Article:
Introduces principles and dynamics of professional verbal and written communication, including use of electronic health records and the ICF model. Emphasizes skills required in a clinical setting for effective communication with third-party payors, health-care professionals, and patients. Includes quality and legal considerations in documentation of evaluations, progress notes, daily notes, discharge summaries, and letters of justification.
PHTH 509. Biophysical Agents. 3 Units.
Fundamental principles, physiological effects, and application techniques in the use of biophysical agents, including thermotherapy, cryotherapy, hydrotherapy, ultrasound, and electrotherapy procedures. Manual modalities, including massage techniques, myofascial and trigger point release. Lecture and laboratory.
PHTH 510. Kinesiology. 3 Units.
Fundamental principles of joint and muscle structure and function related to the development of treatment strategies for the physical therapist. Analyzes and applies the biomechanics of normal and pathological movement of the human body. Functional anatomy of the musculoskeletal system, including palpatory techniques for bone, ligament, and muscle.
PHTH 511. Clinical Orthopaedics. 2 Units.
Addresses the physical therapist's management of patients with functional impairments stemming from orthopaedic pathologies in all body regions. Introduces patient/client management; including, examinations, evaluations, diagnoses, prognoses, interventions, and outcomes. Emphasizes postoperative rehabilitation to enhance outcomes following orthopaedic procedures.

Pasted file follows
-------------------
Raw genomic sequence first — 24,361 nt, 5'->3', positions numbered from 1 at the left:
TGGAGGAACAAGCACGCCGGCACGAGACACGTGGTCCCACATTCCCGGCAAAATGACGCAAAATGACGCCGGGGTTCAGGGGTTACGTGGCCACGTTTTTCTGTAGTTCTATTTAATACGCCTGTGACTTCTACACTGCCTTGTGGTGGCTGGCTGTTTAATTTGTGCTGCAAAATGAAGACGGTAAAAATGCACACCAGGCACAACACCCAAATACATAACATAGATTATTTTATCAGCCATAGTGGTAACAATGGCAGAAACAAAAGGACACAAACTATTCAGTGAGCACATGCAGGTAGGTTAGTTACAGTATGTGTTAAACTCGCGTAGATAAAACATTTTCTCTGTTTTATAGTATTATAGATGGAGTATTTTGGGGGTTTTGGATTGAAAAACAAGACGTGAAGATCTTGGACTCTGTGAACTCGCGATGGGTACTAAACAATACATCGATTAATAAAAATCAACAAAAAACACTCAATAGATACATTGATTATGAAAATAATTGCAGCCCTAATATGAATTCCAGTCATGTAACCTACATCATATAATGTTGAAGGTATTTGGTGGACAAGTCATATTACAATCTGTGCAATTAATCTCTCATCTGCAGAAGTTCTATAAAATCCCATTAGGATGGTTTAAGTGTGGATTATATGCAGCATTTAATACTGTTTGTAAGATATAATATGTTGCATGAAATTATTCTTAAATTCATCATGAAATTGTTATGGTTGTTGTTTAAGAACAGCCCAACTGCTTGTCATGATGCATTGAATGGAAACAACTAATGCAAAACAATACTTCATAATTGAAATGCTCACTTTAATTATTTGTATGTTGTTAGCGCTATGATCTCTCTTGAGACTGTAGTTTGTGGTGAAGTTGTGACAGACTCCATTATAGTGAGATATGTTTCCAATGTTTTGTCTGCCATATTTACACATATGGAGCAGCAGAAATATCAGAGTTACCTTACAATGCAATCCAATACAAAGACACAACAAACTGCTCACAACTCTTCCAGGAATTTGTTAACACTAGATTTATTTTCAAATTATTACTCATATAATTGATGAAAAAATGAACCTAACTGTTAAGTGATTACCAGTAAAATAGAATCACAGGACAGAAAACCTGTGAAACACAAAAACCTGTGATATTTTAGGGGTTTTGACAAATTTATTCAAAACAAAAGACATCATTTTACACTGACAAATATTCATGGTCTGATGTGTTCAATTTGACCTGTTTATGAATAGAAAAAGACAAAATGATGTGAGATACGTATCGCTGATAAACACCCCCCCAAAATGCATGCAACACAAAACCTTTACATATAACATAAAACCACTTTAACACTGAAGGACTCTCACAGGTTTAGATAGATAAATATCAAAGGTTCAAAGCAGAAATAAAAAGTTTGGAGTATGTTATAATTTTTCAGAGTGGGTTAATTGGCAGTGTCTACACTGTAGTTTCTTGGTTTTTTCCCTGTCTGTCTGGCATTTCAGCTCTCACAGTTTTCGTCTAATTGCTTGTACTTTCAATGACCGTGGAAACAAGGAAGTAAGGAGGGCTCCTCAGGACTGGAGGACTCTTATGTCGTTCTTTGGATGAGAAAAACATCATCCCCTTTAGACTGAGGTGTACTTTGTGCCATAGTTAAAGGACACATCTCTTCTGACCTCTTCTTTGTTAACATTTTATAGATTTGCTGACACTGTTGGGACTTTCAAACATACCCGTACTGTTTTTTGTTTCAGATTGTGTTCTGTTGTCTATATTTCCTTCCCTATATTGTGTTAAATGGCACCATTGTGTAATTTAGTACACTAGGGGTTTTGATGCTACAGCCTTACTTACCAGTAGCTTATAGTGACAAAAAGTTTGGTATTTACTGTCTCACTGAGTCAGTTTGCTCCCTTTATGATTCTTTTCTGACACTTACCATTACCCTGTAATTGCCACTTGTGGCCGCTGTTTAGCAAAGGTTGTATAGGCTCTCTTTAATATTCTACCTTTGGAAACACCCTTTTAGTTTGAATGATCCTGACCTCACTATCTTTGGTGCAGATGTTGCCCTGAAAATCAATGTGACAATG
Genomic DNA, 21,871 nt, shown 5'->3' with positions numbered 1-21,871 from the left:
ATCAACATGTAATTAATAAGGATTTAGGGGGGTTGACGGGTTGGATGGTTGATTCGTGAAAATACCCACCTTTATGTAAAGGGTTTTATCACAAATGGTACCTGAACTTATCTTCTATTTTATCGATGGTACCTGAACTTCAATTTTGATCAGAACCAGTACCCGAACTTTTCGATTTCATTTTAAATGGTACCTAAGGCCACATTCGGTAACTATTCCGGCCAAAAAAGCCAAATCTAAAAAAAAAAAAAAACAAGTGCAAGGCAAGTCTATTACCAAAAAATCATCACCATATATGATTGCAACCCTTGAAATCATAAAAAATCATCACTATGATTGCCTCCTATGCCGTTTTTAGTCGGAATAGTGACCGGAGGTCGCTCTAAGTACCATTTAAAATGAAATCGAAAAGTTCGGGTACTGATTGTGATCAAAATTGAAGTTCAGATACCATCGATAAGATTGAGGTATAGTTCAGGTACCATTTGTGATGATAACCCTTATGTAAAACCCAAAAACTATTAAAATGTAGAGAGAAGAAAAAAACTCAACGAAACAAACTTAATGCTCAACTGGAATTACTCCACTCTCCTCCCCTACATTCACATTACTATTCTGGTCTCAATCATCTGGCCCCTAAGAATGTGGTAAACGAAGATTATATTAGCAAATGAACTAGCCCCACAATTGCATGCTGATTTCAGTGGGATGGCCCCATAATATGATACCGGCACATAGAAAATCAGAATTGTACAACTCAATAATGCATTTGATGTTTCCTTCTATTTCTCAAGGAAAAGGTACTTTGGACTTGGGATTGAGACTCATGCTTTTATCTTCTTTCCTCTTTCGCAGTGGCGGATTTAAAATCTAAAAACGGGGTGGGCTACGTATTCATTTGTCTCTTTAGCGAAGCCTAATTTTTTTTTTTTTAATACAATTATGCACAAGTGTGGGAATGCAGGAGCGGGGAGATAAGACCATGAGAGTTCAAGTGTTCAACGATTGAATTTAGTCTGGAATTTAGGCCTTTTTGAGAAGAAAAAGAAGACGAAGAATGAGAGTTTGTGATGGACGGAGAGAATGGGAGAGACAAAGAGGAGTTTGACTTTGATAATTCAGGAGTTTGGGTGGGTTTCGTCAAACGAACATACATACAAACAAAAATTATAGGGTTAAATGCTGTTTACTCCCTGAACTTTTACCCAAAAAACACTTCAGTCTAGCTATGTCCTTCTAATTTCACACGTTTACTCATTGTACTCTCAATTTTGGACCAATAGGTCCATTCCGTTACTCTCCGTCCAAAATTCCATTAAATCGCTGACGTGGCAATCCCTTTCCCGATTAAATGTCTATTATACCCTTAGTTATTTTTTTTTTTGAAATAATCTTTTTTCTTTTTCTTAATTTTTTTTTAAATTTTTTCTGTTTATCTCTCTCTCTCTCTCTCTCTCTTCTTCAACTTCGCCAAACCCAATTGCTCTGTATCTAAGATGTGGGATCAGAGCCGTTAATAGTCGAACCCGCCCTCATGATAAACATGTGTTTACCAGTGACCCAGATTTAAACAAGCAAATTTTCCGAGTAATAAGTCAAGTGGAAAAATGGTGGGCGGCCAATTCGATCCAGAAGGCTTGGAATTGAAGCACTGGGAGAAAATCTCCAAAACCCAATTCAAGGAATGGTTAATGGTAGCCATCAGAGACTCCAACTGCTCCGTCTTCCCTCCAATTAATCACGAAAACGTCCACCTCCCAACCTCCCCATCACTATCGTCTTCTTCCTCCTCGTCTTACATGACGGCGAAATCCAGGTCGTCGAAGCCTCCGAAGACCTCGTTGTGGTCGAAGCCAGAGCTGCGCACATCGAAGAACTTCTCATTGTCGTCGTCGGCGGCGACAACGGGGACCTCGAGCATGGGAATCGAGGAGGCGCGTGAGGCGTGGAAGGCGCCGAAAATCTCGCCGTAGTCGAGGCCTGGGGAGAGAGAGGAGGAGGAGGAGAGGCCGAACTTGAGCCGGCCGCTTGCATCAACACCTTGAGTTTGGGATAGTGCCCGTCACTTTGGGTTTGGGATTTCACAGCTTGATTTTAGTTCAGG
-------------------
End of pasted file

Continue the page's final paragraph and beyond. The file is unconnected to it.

PHTH 512. Clinical Psychiatry. 2 Units.
Introduces mental and personality disorders. Reviews abnormal behaviors commonly found in a clinical setting.
PHTH 513. Therapeutic Procedures. 3 Units.
Blood pressure determination and aseptic techniques. Principles and utilization of posture and body mechanics. Selection and use of wheelchairs, ambulation aids, and other equipment. Progressive planning toward complete activities of daily living.
PHTH 514. Manual Muscle Testing. 3 Units.
Methods of evaluating muscle strength and function using specific and gross manual muscle tests. Integrates manual muscle testing with other aspects of patient care. Live patient demonstrations and discussion regarding each patient. Lecture, demonstration, and laboratory.
PHTH 516. Histology. 2 Units.
Surveys fundamental tissues (epithelial, connective, muscle, and nervous) and the histopathology of selected diseases, including changes in bone and cartilage.
PHTH 517. Movement Science. 2 Units.
An integrative approach to movement impairment and neuromuscular approaches in the evaluation and management of musculoskeletal pain syndromes. Identifies clinical reasoning and examination of movement patterns. Extensive laboratory practice with patient/case studies.
PHTH 518. Aspects of Health Promotion. 2 Units.
Dynamics of physical therapy involvement in health promotion for the individual and the community. Factors in the promotion of a healthful lifestyle, including cardiovascular enhancement, stress reduction and coping mechanisms, nutritional awareness, weight management, and substance control. Students design and implement community-based health education program.
PHTH 519. Locomotion Studies. 3 Units.
Basic and advanced observational analysis of normal and abnormal human locomotion in adults. Compares differences in gait impairments at each joint and at different stance/swing phases. Use of assessment tools and clinical reasoning in the attributes and interventions of normal and abnormal gait characteristics. Basic pathological and soft tissue impairments to gait cycle. Correlates energy expenditure to gait.